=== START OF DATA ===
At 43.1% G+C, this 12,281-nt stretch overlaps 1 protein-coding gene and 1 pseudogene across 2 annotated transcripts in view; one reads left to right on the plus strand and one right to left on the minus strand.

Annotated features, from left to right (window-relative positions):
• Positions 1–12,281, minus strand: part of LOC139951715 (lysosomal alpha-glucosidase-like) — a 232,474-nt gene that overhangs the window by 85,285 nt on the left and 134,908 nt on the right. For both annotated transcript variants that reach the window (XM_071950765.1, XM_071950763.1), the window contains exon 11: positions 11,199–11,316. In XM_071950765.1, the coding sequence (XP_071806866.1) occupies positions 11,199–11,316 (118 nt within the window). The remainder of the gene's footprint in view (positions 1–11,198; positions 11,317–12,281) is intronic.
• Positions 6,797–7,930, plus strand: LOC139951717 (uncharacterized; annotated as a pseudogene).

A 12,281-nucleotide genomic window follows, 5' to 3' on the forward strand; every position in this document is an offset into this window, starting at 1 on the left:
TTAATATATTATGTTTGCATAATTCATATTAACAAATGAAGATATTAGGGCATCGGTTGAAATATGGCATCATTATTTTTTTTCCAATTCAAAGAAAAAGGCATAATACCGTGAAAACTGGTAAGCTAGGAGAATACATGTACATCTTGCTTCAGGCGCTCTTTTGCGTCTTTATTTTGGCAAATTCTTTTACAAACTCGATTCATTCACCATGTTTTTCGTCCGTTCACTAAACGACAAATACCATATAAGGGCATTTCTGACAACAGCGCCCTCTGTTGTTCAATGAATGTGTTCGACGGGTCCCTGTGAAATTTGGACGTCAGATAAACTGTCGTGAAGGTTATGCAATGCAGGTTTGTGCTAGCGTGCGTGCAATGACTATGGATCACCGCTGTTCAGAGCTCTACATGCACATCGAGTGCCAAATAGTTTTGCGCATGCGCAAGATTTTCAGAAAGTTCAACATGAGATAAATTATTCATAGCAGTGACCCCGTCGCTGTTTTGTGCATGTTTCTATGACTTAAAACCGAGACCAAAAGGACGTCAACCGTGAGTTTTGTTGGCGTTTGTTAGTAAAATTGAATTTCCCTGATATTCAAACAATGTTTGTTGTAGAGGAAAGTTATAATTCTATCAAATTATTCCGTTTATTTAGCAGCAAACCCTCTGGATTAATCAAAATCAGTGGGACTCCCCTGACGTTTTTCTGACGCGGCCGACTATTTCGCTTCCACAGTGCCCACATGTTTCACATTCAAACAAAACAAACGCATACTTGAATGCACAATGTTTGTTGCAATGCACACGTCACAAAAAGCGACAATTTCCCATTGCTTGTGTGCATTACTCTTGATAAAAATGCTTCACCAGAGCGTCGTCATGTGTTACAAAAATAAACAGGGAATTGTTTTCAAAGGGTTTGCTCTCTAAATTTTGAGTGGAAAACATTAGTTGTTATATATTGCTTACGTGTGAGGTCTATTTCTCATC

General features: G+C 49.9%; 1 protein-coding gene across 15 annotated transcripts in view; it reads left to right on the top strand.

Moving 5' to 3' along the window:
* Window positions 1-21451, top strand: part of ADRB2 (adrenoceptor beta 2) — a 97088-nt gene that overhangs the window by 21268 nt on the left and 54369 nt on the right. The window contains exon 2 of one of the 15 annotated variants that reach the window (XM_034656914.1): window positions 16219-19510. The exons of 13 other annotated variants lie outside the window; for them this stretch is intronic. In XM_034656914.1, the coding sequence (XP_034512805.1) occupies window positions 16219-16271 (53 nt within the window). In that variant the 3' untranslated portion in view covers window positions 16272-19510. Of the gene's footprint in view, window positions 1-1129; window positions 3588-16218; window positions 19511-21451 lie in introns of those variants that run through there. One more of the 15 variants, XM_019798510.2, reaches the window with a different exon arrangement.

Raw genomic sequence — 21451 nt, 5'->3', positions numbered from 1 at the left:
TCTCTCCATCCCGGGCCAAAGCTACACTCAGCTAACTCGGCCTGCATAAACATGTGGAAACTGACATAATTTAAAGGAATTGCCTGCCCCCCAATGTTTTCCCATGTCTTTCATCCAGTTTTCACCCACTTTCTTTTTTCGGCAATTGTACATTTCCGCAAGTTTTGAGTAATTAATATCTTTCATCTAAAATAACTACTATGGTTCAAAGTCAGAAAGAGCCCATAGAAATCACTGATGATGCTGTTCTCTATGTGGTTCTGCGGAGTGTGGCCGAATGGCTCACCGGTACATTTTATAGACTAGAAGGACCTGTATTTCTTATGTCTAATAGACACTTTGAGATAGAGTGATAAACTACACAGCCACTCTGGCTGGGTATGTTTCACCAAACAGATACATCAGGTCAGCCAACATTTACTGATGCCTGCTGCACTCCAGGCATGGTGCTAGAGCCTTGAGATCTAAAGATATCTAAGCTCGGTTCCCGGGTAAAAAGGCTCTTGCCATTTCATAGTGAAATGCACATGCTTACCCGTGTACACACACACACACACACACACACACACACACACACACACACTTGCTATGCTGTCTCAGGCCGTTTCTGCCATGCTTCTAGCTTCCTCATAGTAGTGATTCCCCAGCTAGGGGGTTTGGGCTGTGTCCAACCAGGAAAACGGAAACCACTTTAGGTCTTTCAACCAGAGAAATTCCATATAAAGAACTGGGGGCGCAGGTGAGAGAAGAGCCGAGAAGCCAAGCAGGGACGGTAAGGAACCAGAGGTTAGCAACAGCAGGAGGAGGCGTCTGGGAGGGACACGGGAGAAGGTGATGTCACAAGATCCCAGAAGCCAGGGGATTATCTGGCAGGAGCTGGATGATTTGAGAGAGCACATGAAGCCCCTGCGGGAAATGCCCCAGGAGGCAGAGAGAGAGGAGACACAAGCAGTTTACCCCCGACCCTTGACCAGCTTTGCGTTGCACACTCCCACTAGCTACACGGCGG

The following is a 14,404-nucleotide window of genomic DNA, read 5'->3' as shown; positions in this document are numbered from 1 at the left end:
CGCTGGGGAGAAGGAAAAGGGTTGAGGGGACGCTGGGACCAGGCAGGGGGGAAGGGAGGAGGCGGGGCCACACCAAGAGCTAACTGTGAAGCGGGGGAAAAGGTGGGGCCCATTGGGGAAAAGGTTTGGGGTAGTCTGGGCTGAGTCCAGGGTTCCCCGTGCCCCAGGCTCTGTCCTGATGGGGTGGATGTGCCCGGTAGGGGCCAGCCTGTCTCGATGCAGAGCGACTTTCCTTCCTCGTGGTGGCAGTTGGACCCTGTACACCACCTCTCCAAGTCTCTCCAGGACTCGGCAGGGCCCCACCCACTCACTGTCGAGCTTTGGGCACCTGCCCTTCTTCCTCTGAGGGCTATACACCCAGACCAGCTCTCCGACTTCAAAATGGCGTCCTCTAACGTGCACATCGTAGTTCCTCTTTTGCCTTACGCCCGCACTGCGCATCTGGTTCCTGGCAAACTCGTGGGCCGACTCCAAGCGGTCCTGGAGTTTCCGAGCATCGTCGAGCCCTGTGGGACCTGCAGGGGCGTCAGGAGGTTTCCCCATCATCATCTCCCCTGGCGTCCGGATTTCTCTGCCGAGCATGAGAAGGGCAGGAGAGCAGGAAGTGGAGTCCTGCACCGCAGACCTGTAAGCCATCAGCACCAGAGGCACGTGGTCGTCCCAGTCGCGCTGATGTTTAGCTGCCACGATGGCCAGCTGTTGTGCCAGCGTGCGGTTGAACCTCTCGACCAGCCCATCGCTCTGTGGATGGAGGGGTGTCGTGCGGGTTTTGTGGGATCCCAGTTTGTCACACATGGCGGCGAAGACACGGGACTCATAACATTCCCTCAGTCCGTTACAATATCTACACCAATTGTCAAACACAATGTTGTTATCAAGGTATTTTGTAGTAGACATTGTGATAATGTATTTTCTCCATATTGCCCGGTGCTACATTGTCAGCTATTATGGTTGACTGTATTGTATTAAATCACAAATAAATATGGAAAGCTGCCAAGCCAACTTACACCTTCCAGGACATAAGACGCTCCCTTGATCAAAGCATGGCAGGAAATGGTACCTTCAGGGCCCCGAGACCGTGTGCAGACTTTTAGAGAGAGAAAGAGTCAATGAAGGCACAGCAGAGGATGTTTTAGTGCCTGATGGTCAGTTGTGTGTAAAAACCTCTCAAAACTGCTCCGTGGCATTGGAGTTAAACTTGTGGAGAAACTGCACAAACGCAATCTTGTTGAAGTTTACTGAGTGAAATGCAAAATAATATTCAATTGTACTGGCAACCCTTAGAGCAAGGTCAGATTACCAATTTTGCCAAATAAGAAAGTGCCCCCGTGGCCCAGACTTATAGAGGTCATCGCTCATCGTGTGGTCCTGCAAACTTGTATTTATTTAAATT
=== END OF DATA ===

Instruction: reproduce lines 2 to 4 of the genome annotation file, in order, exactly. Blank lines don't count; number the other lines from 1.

Annotated features, from left to right (window-relative positions):
• Positions 1–12,281, minus strand: part of LOC139951715 (lysosomal alpha-glucosidase-like) — a 232,474-nt gene that overhangs the window by 85,285 nt on the left and 134,908 nt on the right. For both annotated transcript variants that reach the window (XM_071950765.1, XM_071950763.1), the window contains exon 11: positions 11,199–11,316. In XM_071950765.1, the coding sequence (XP_071806866.1) occupies positions 11,199–11,316 (118 nt within the window). The remainder of the gene's footprint in view (positions 1–11,198; positions 11,317–12,281) is intronic.
• Positions 6,797–7,930, plus strand: LOC139951717 (uncharacterized; annotated as a pseudogene).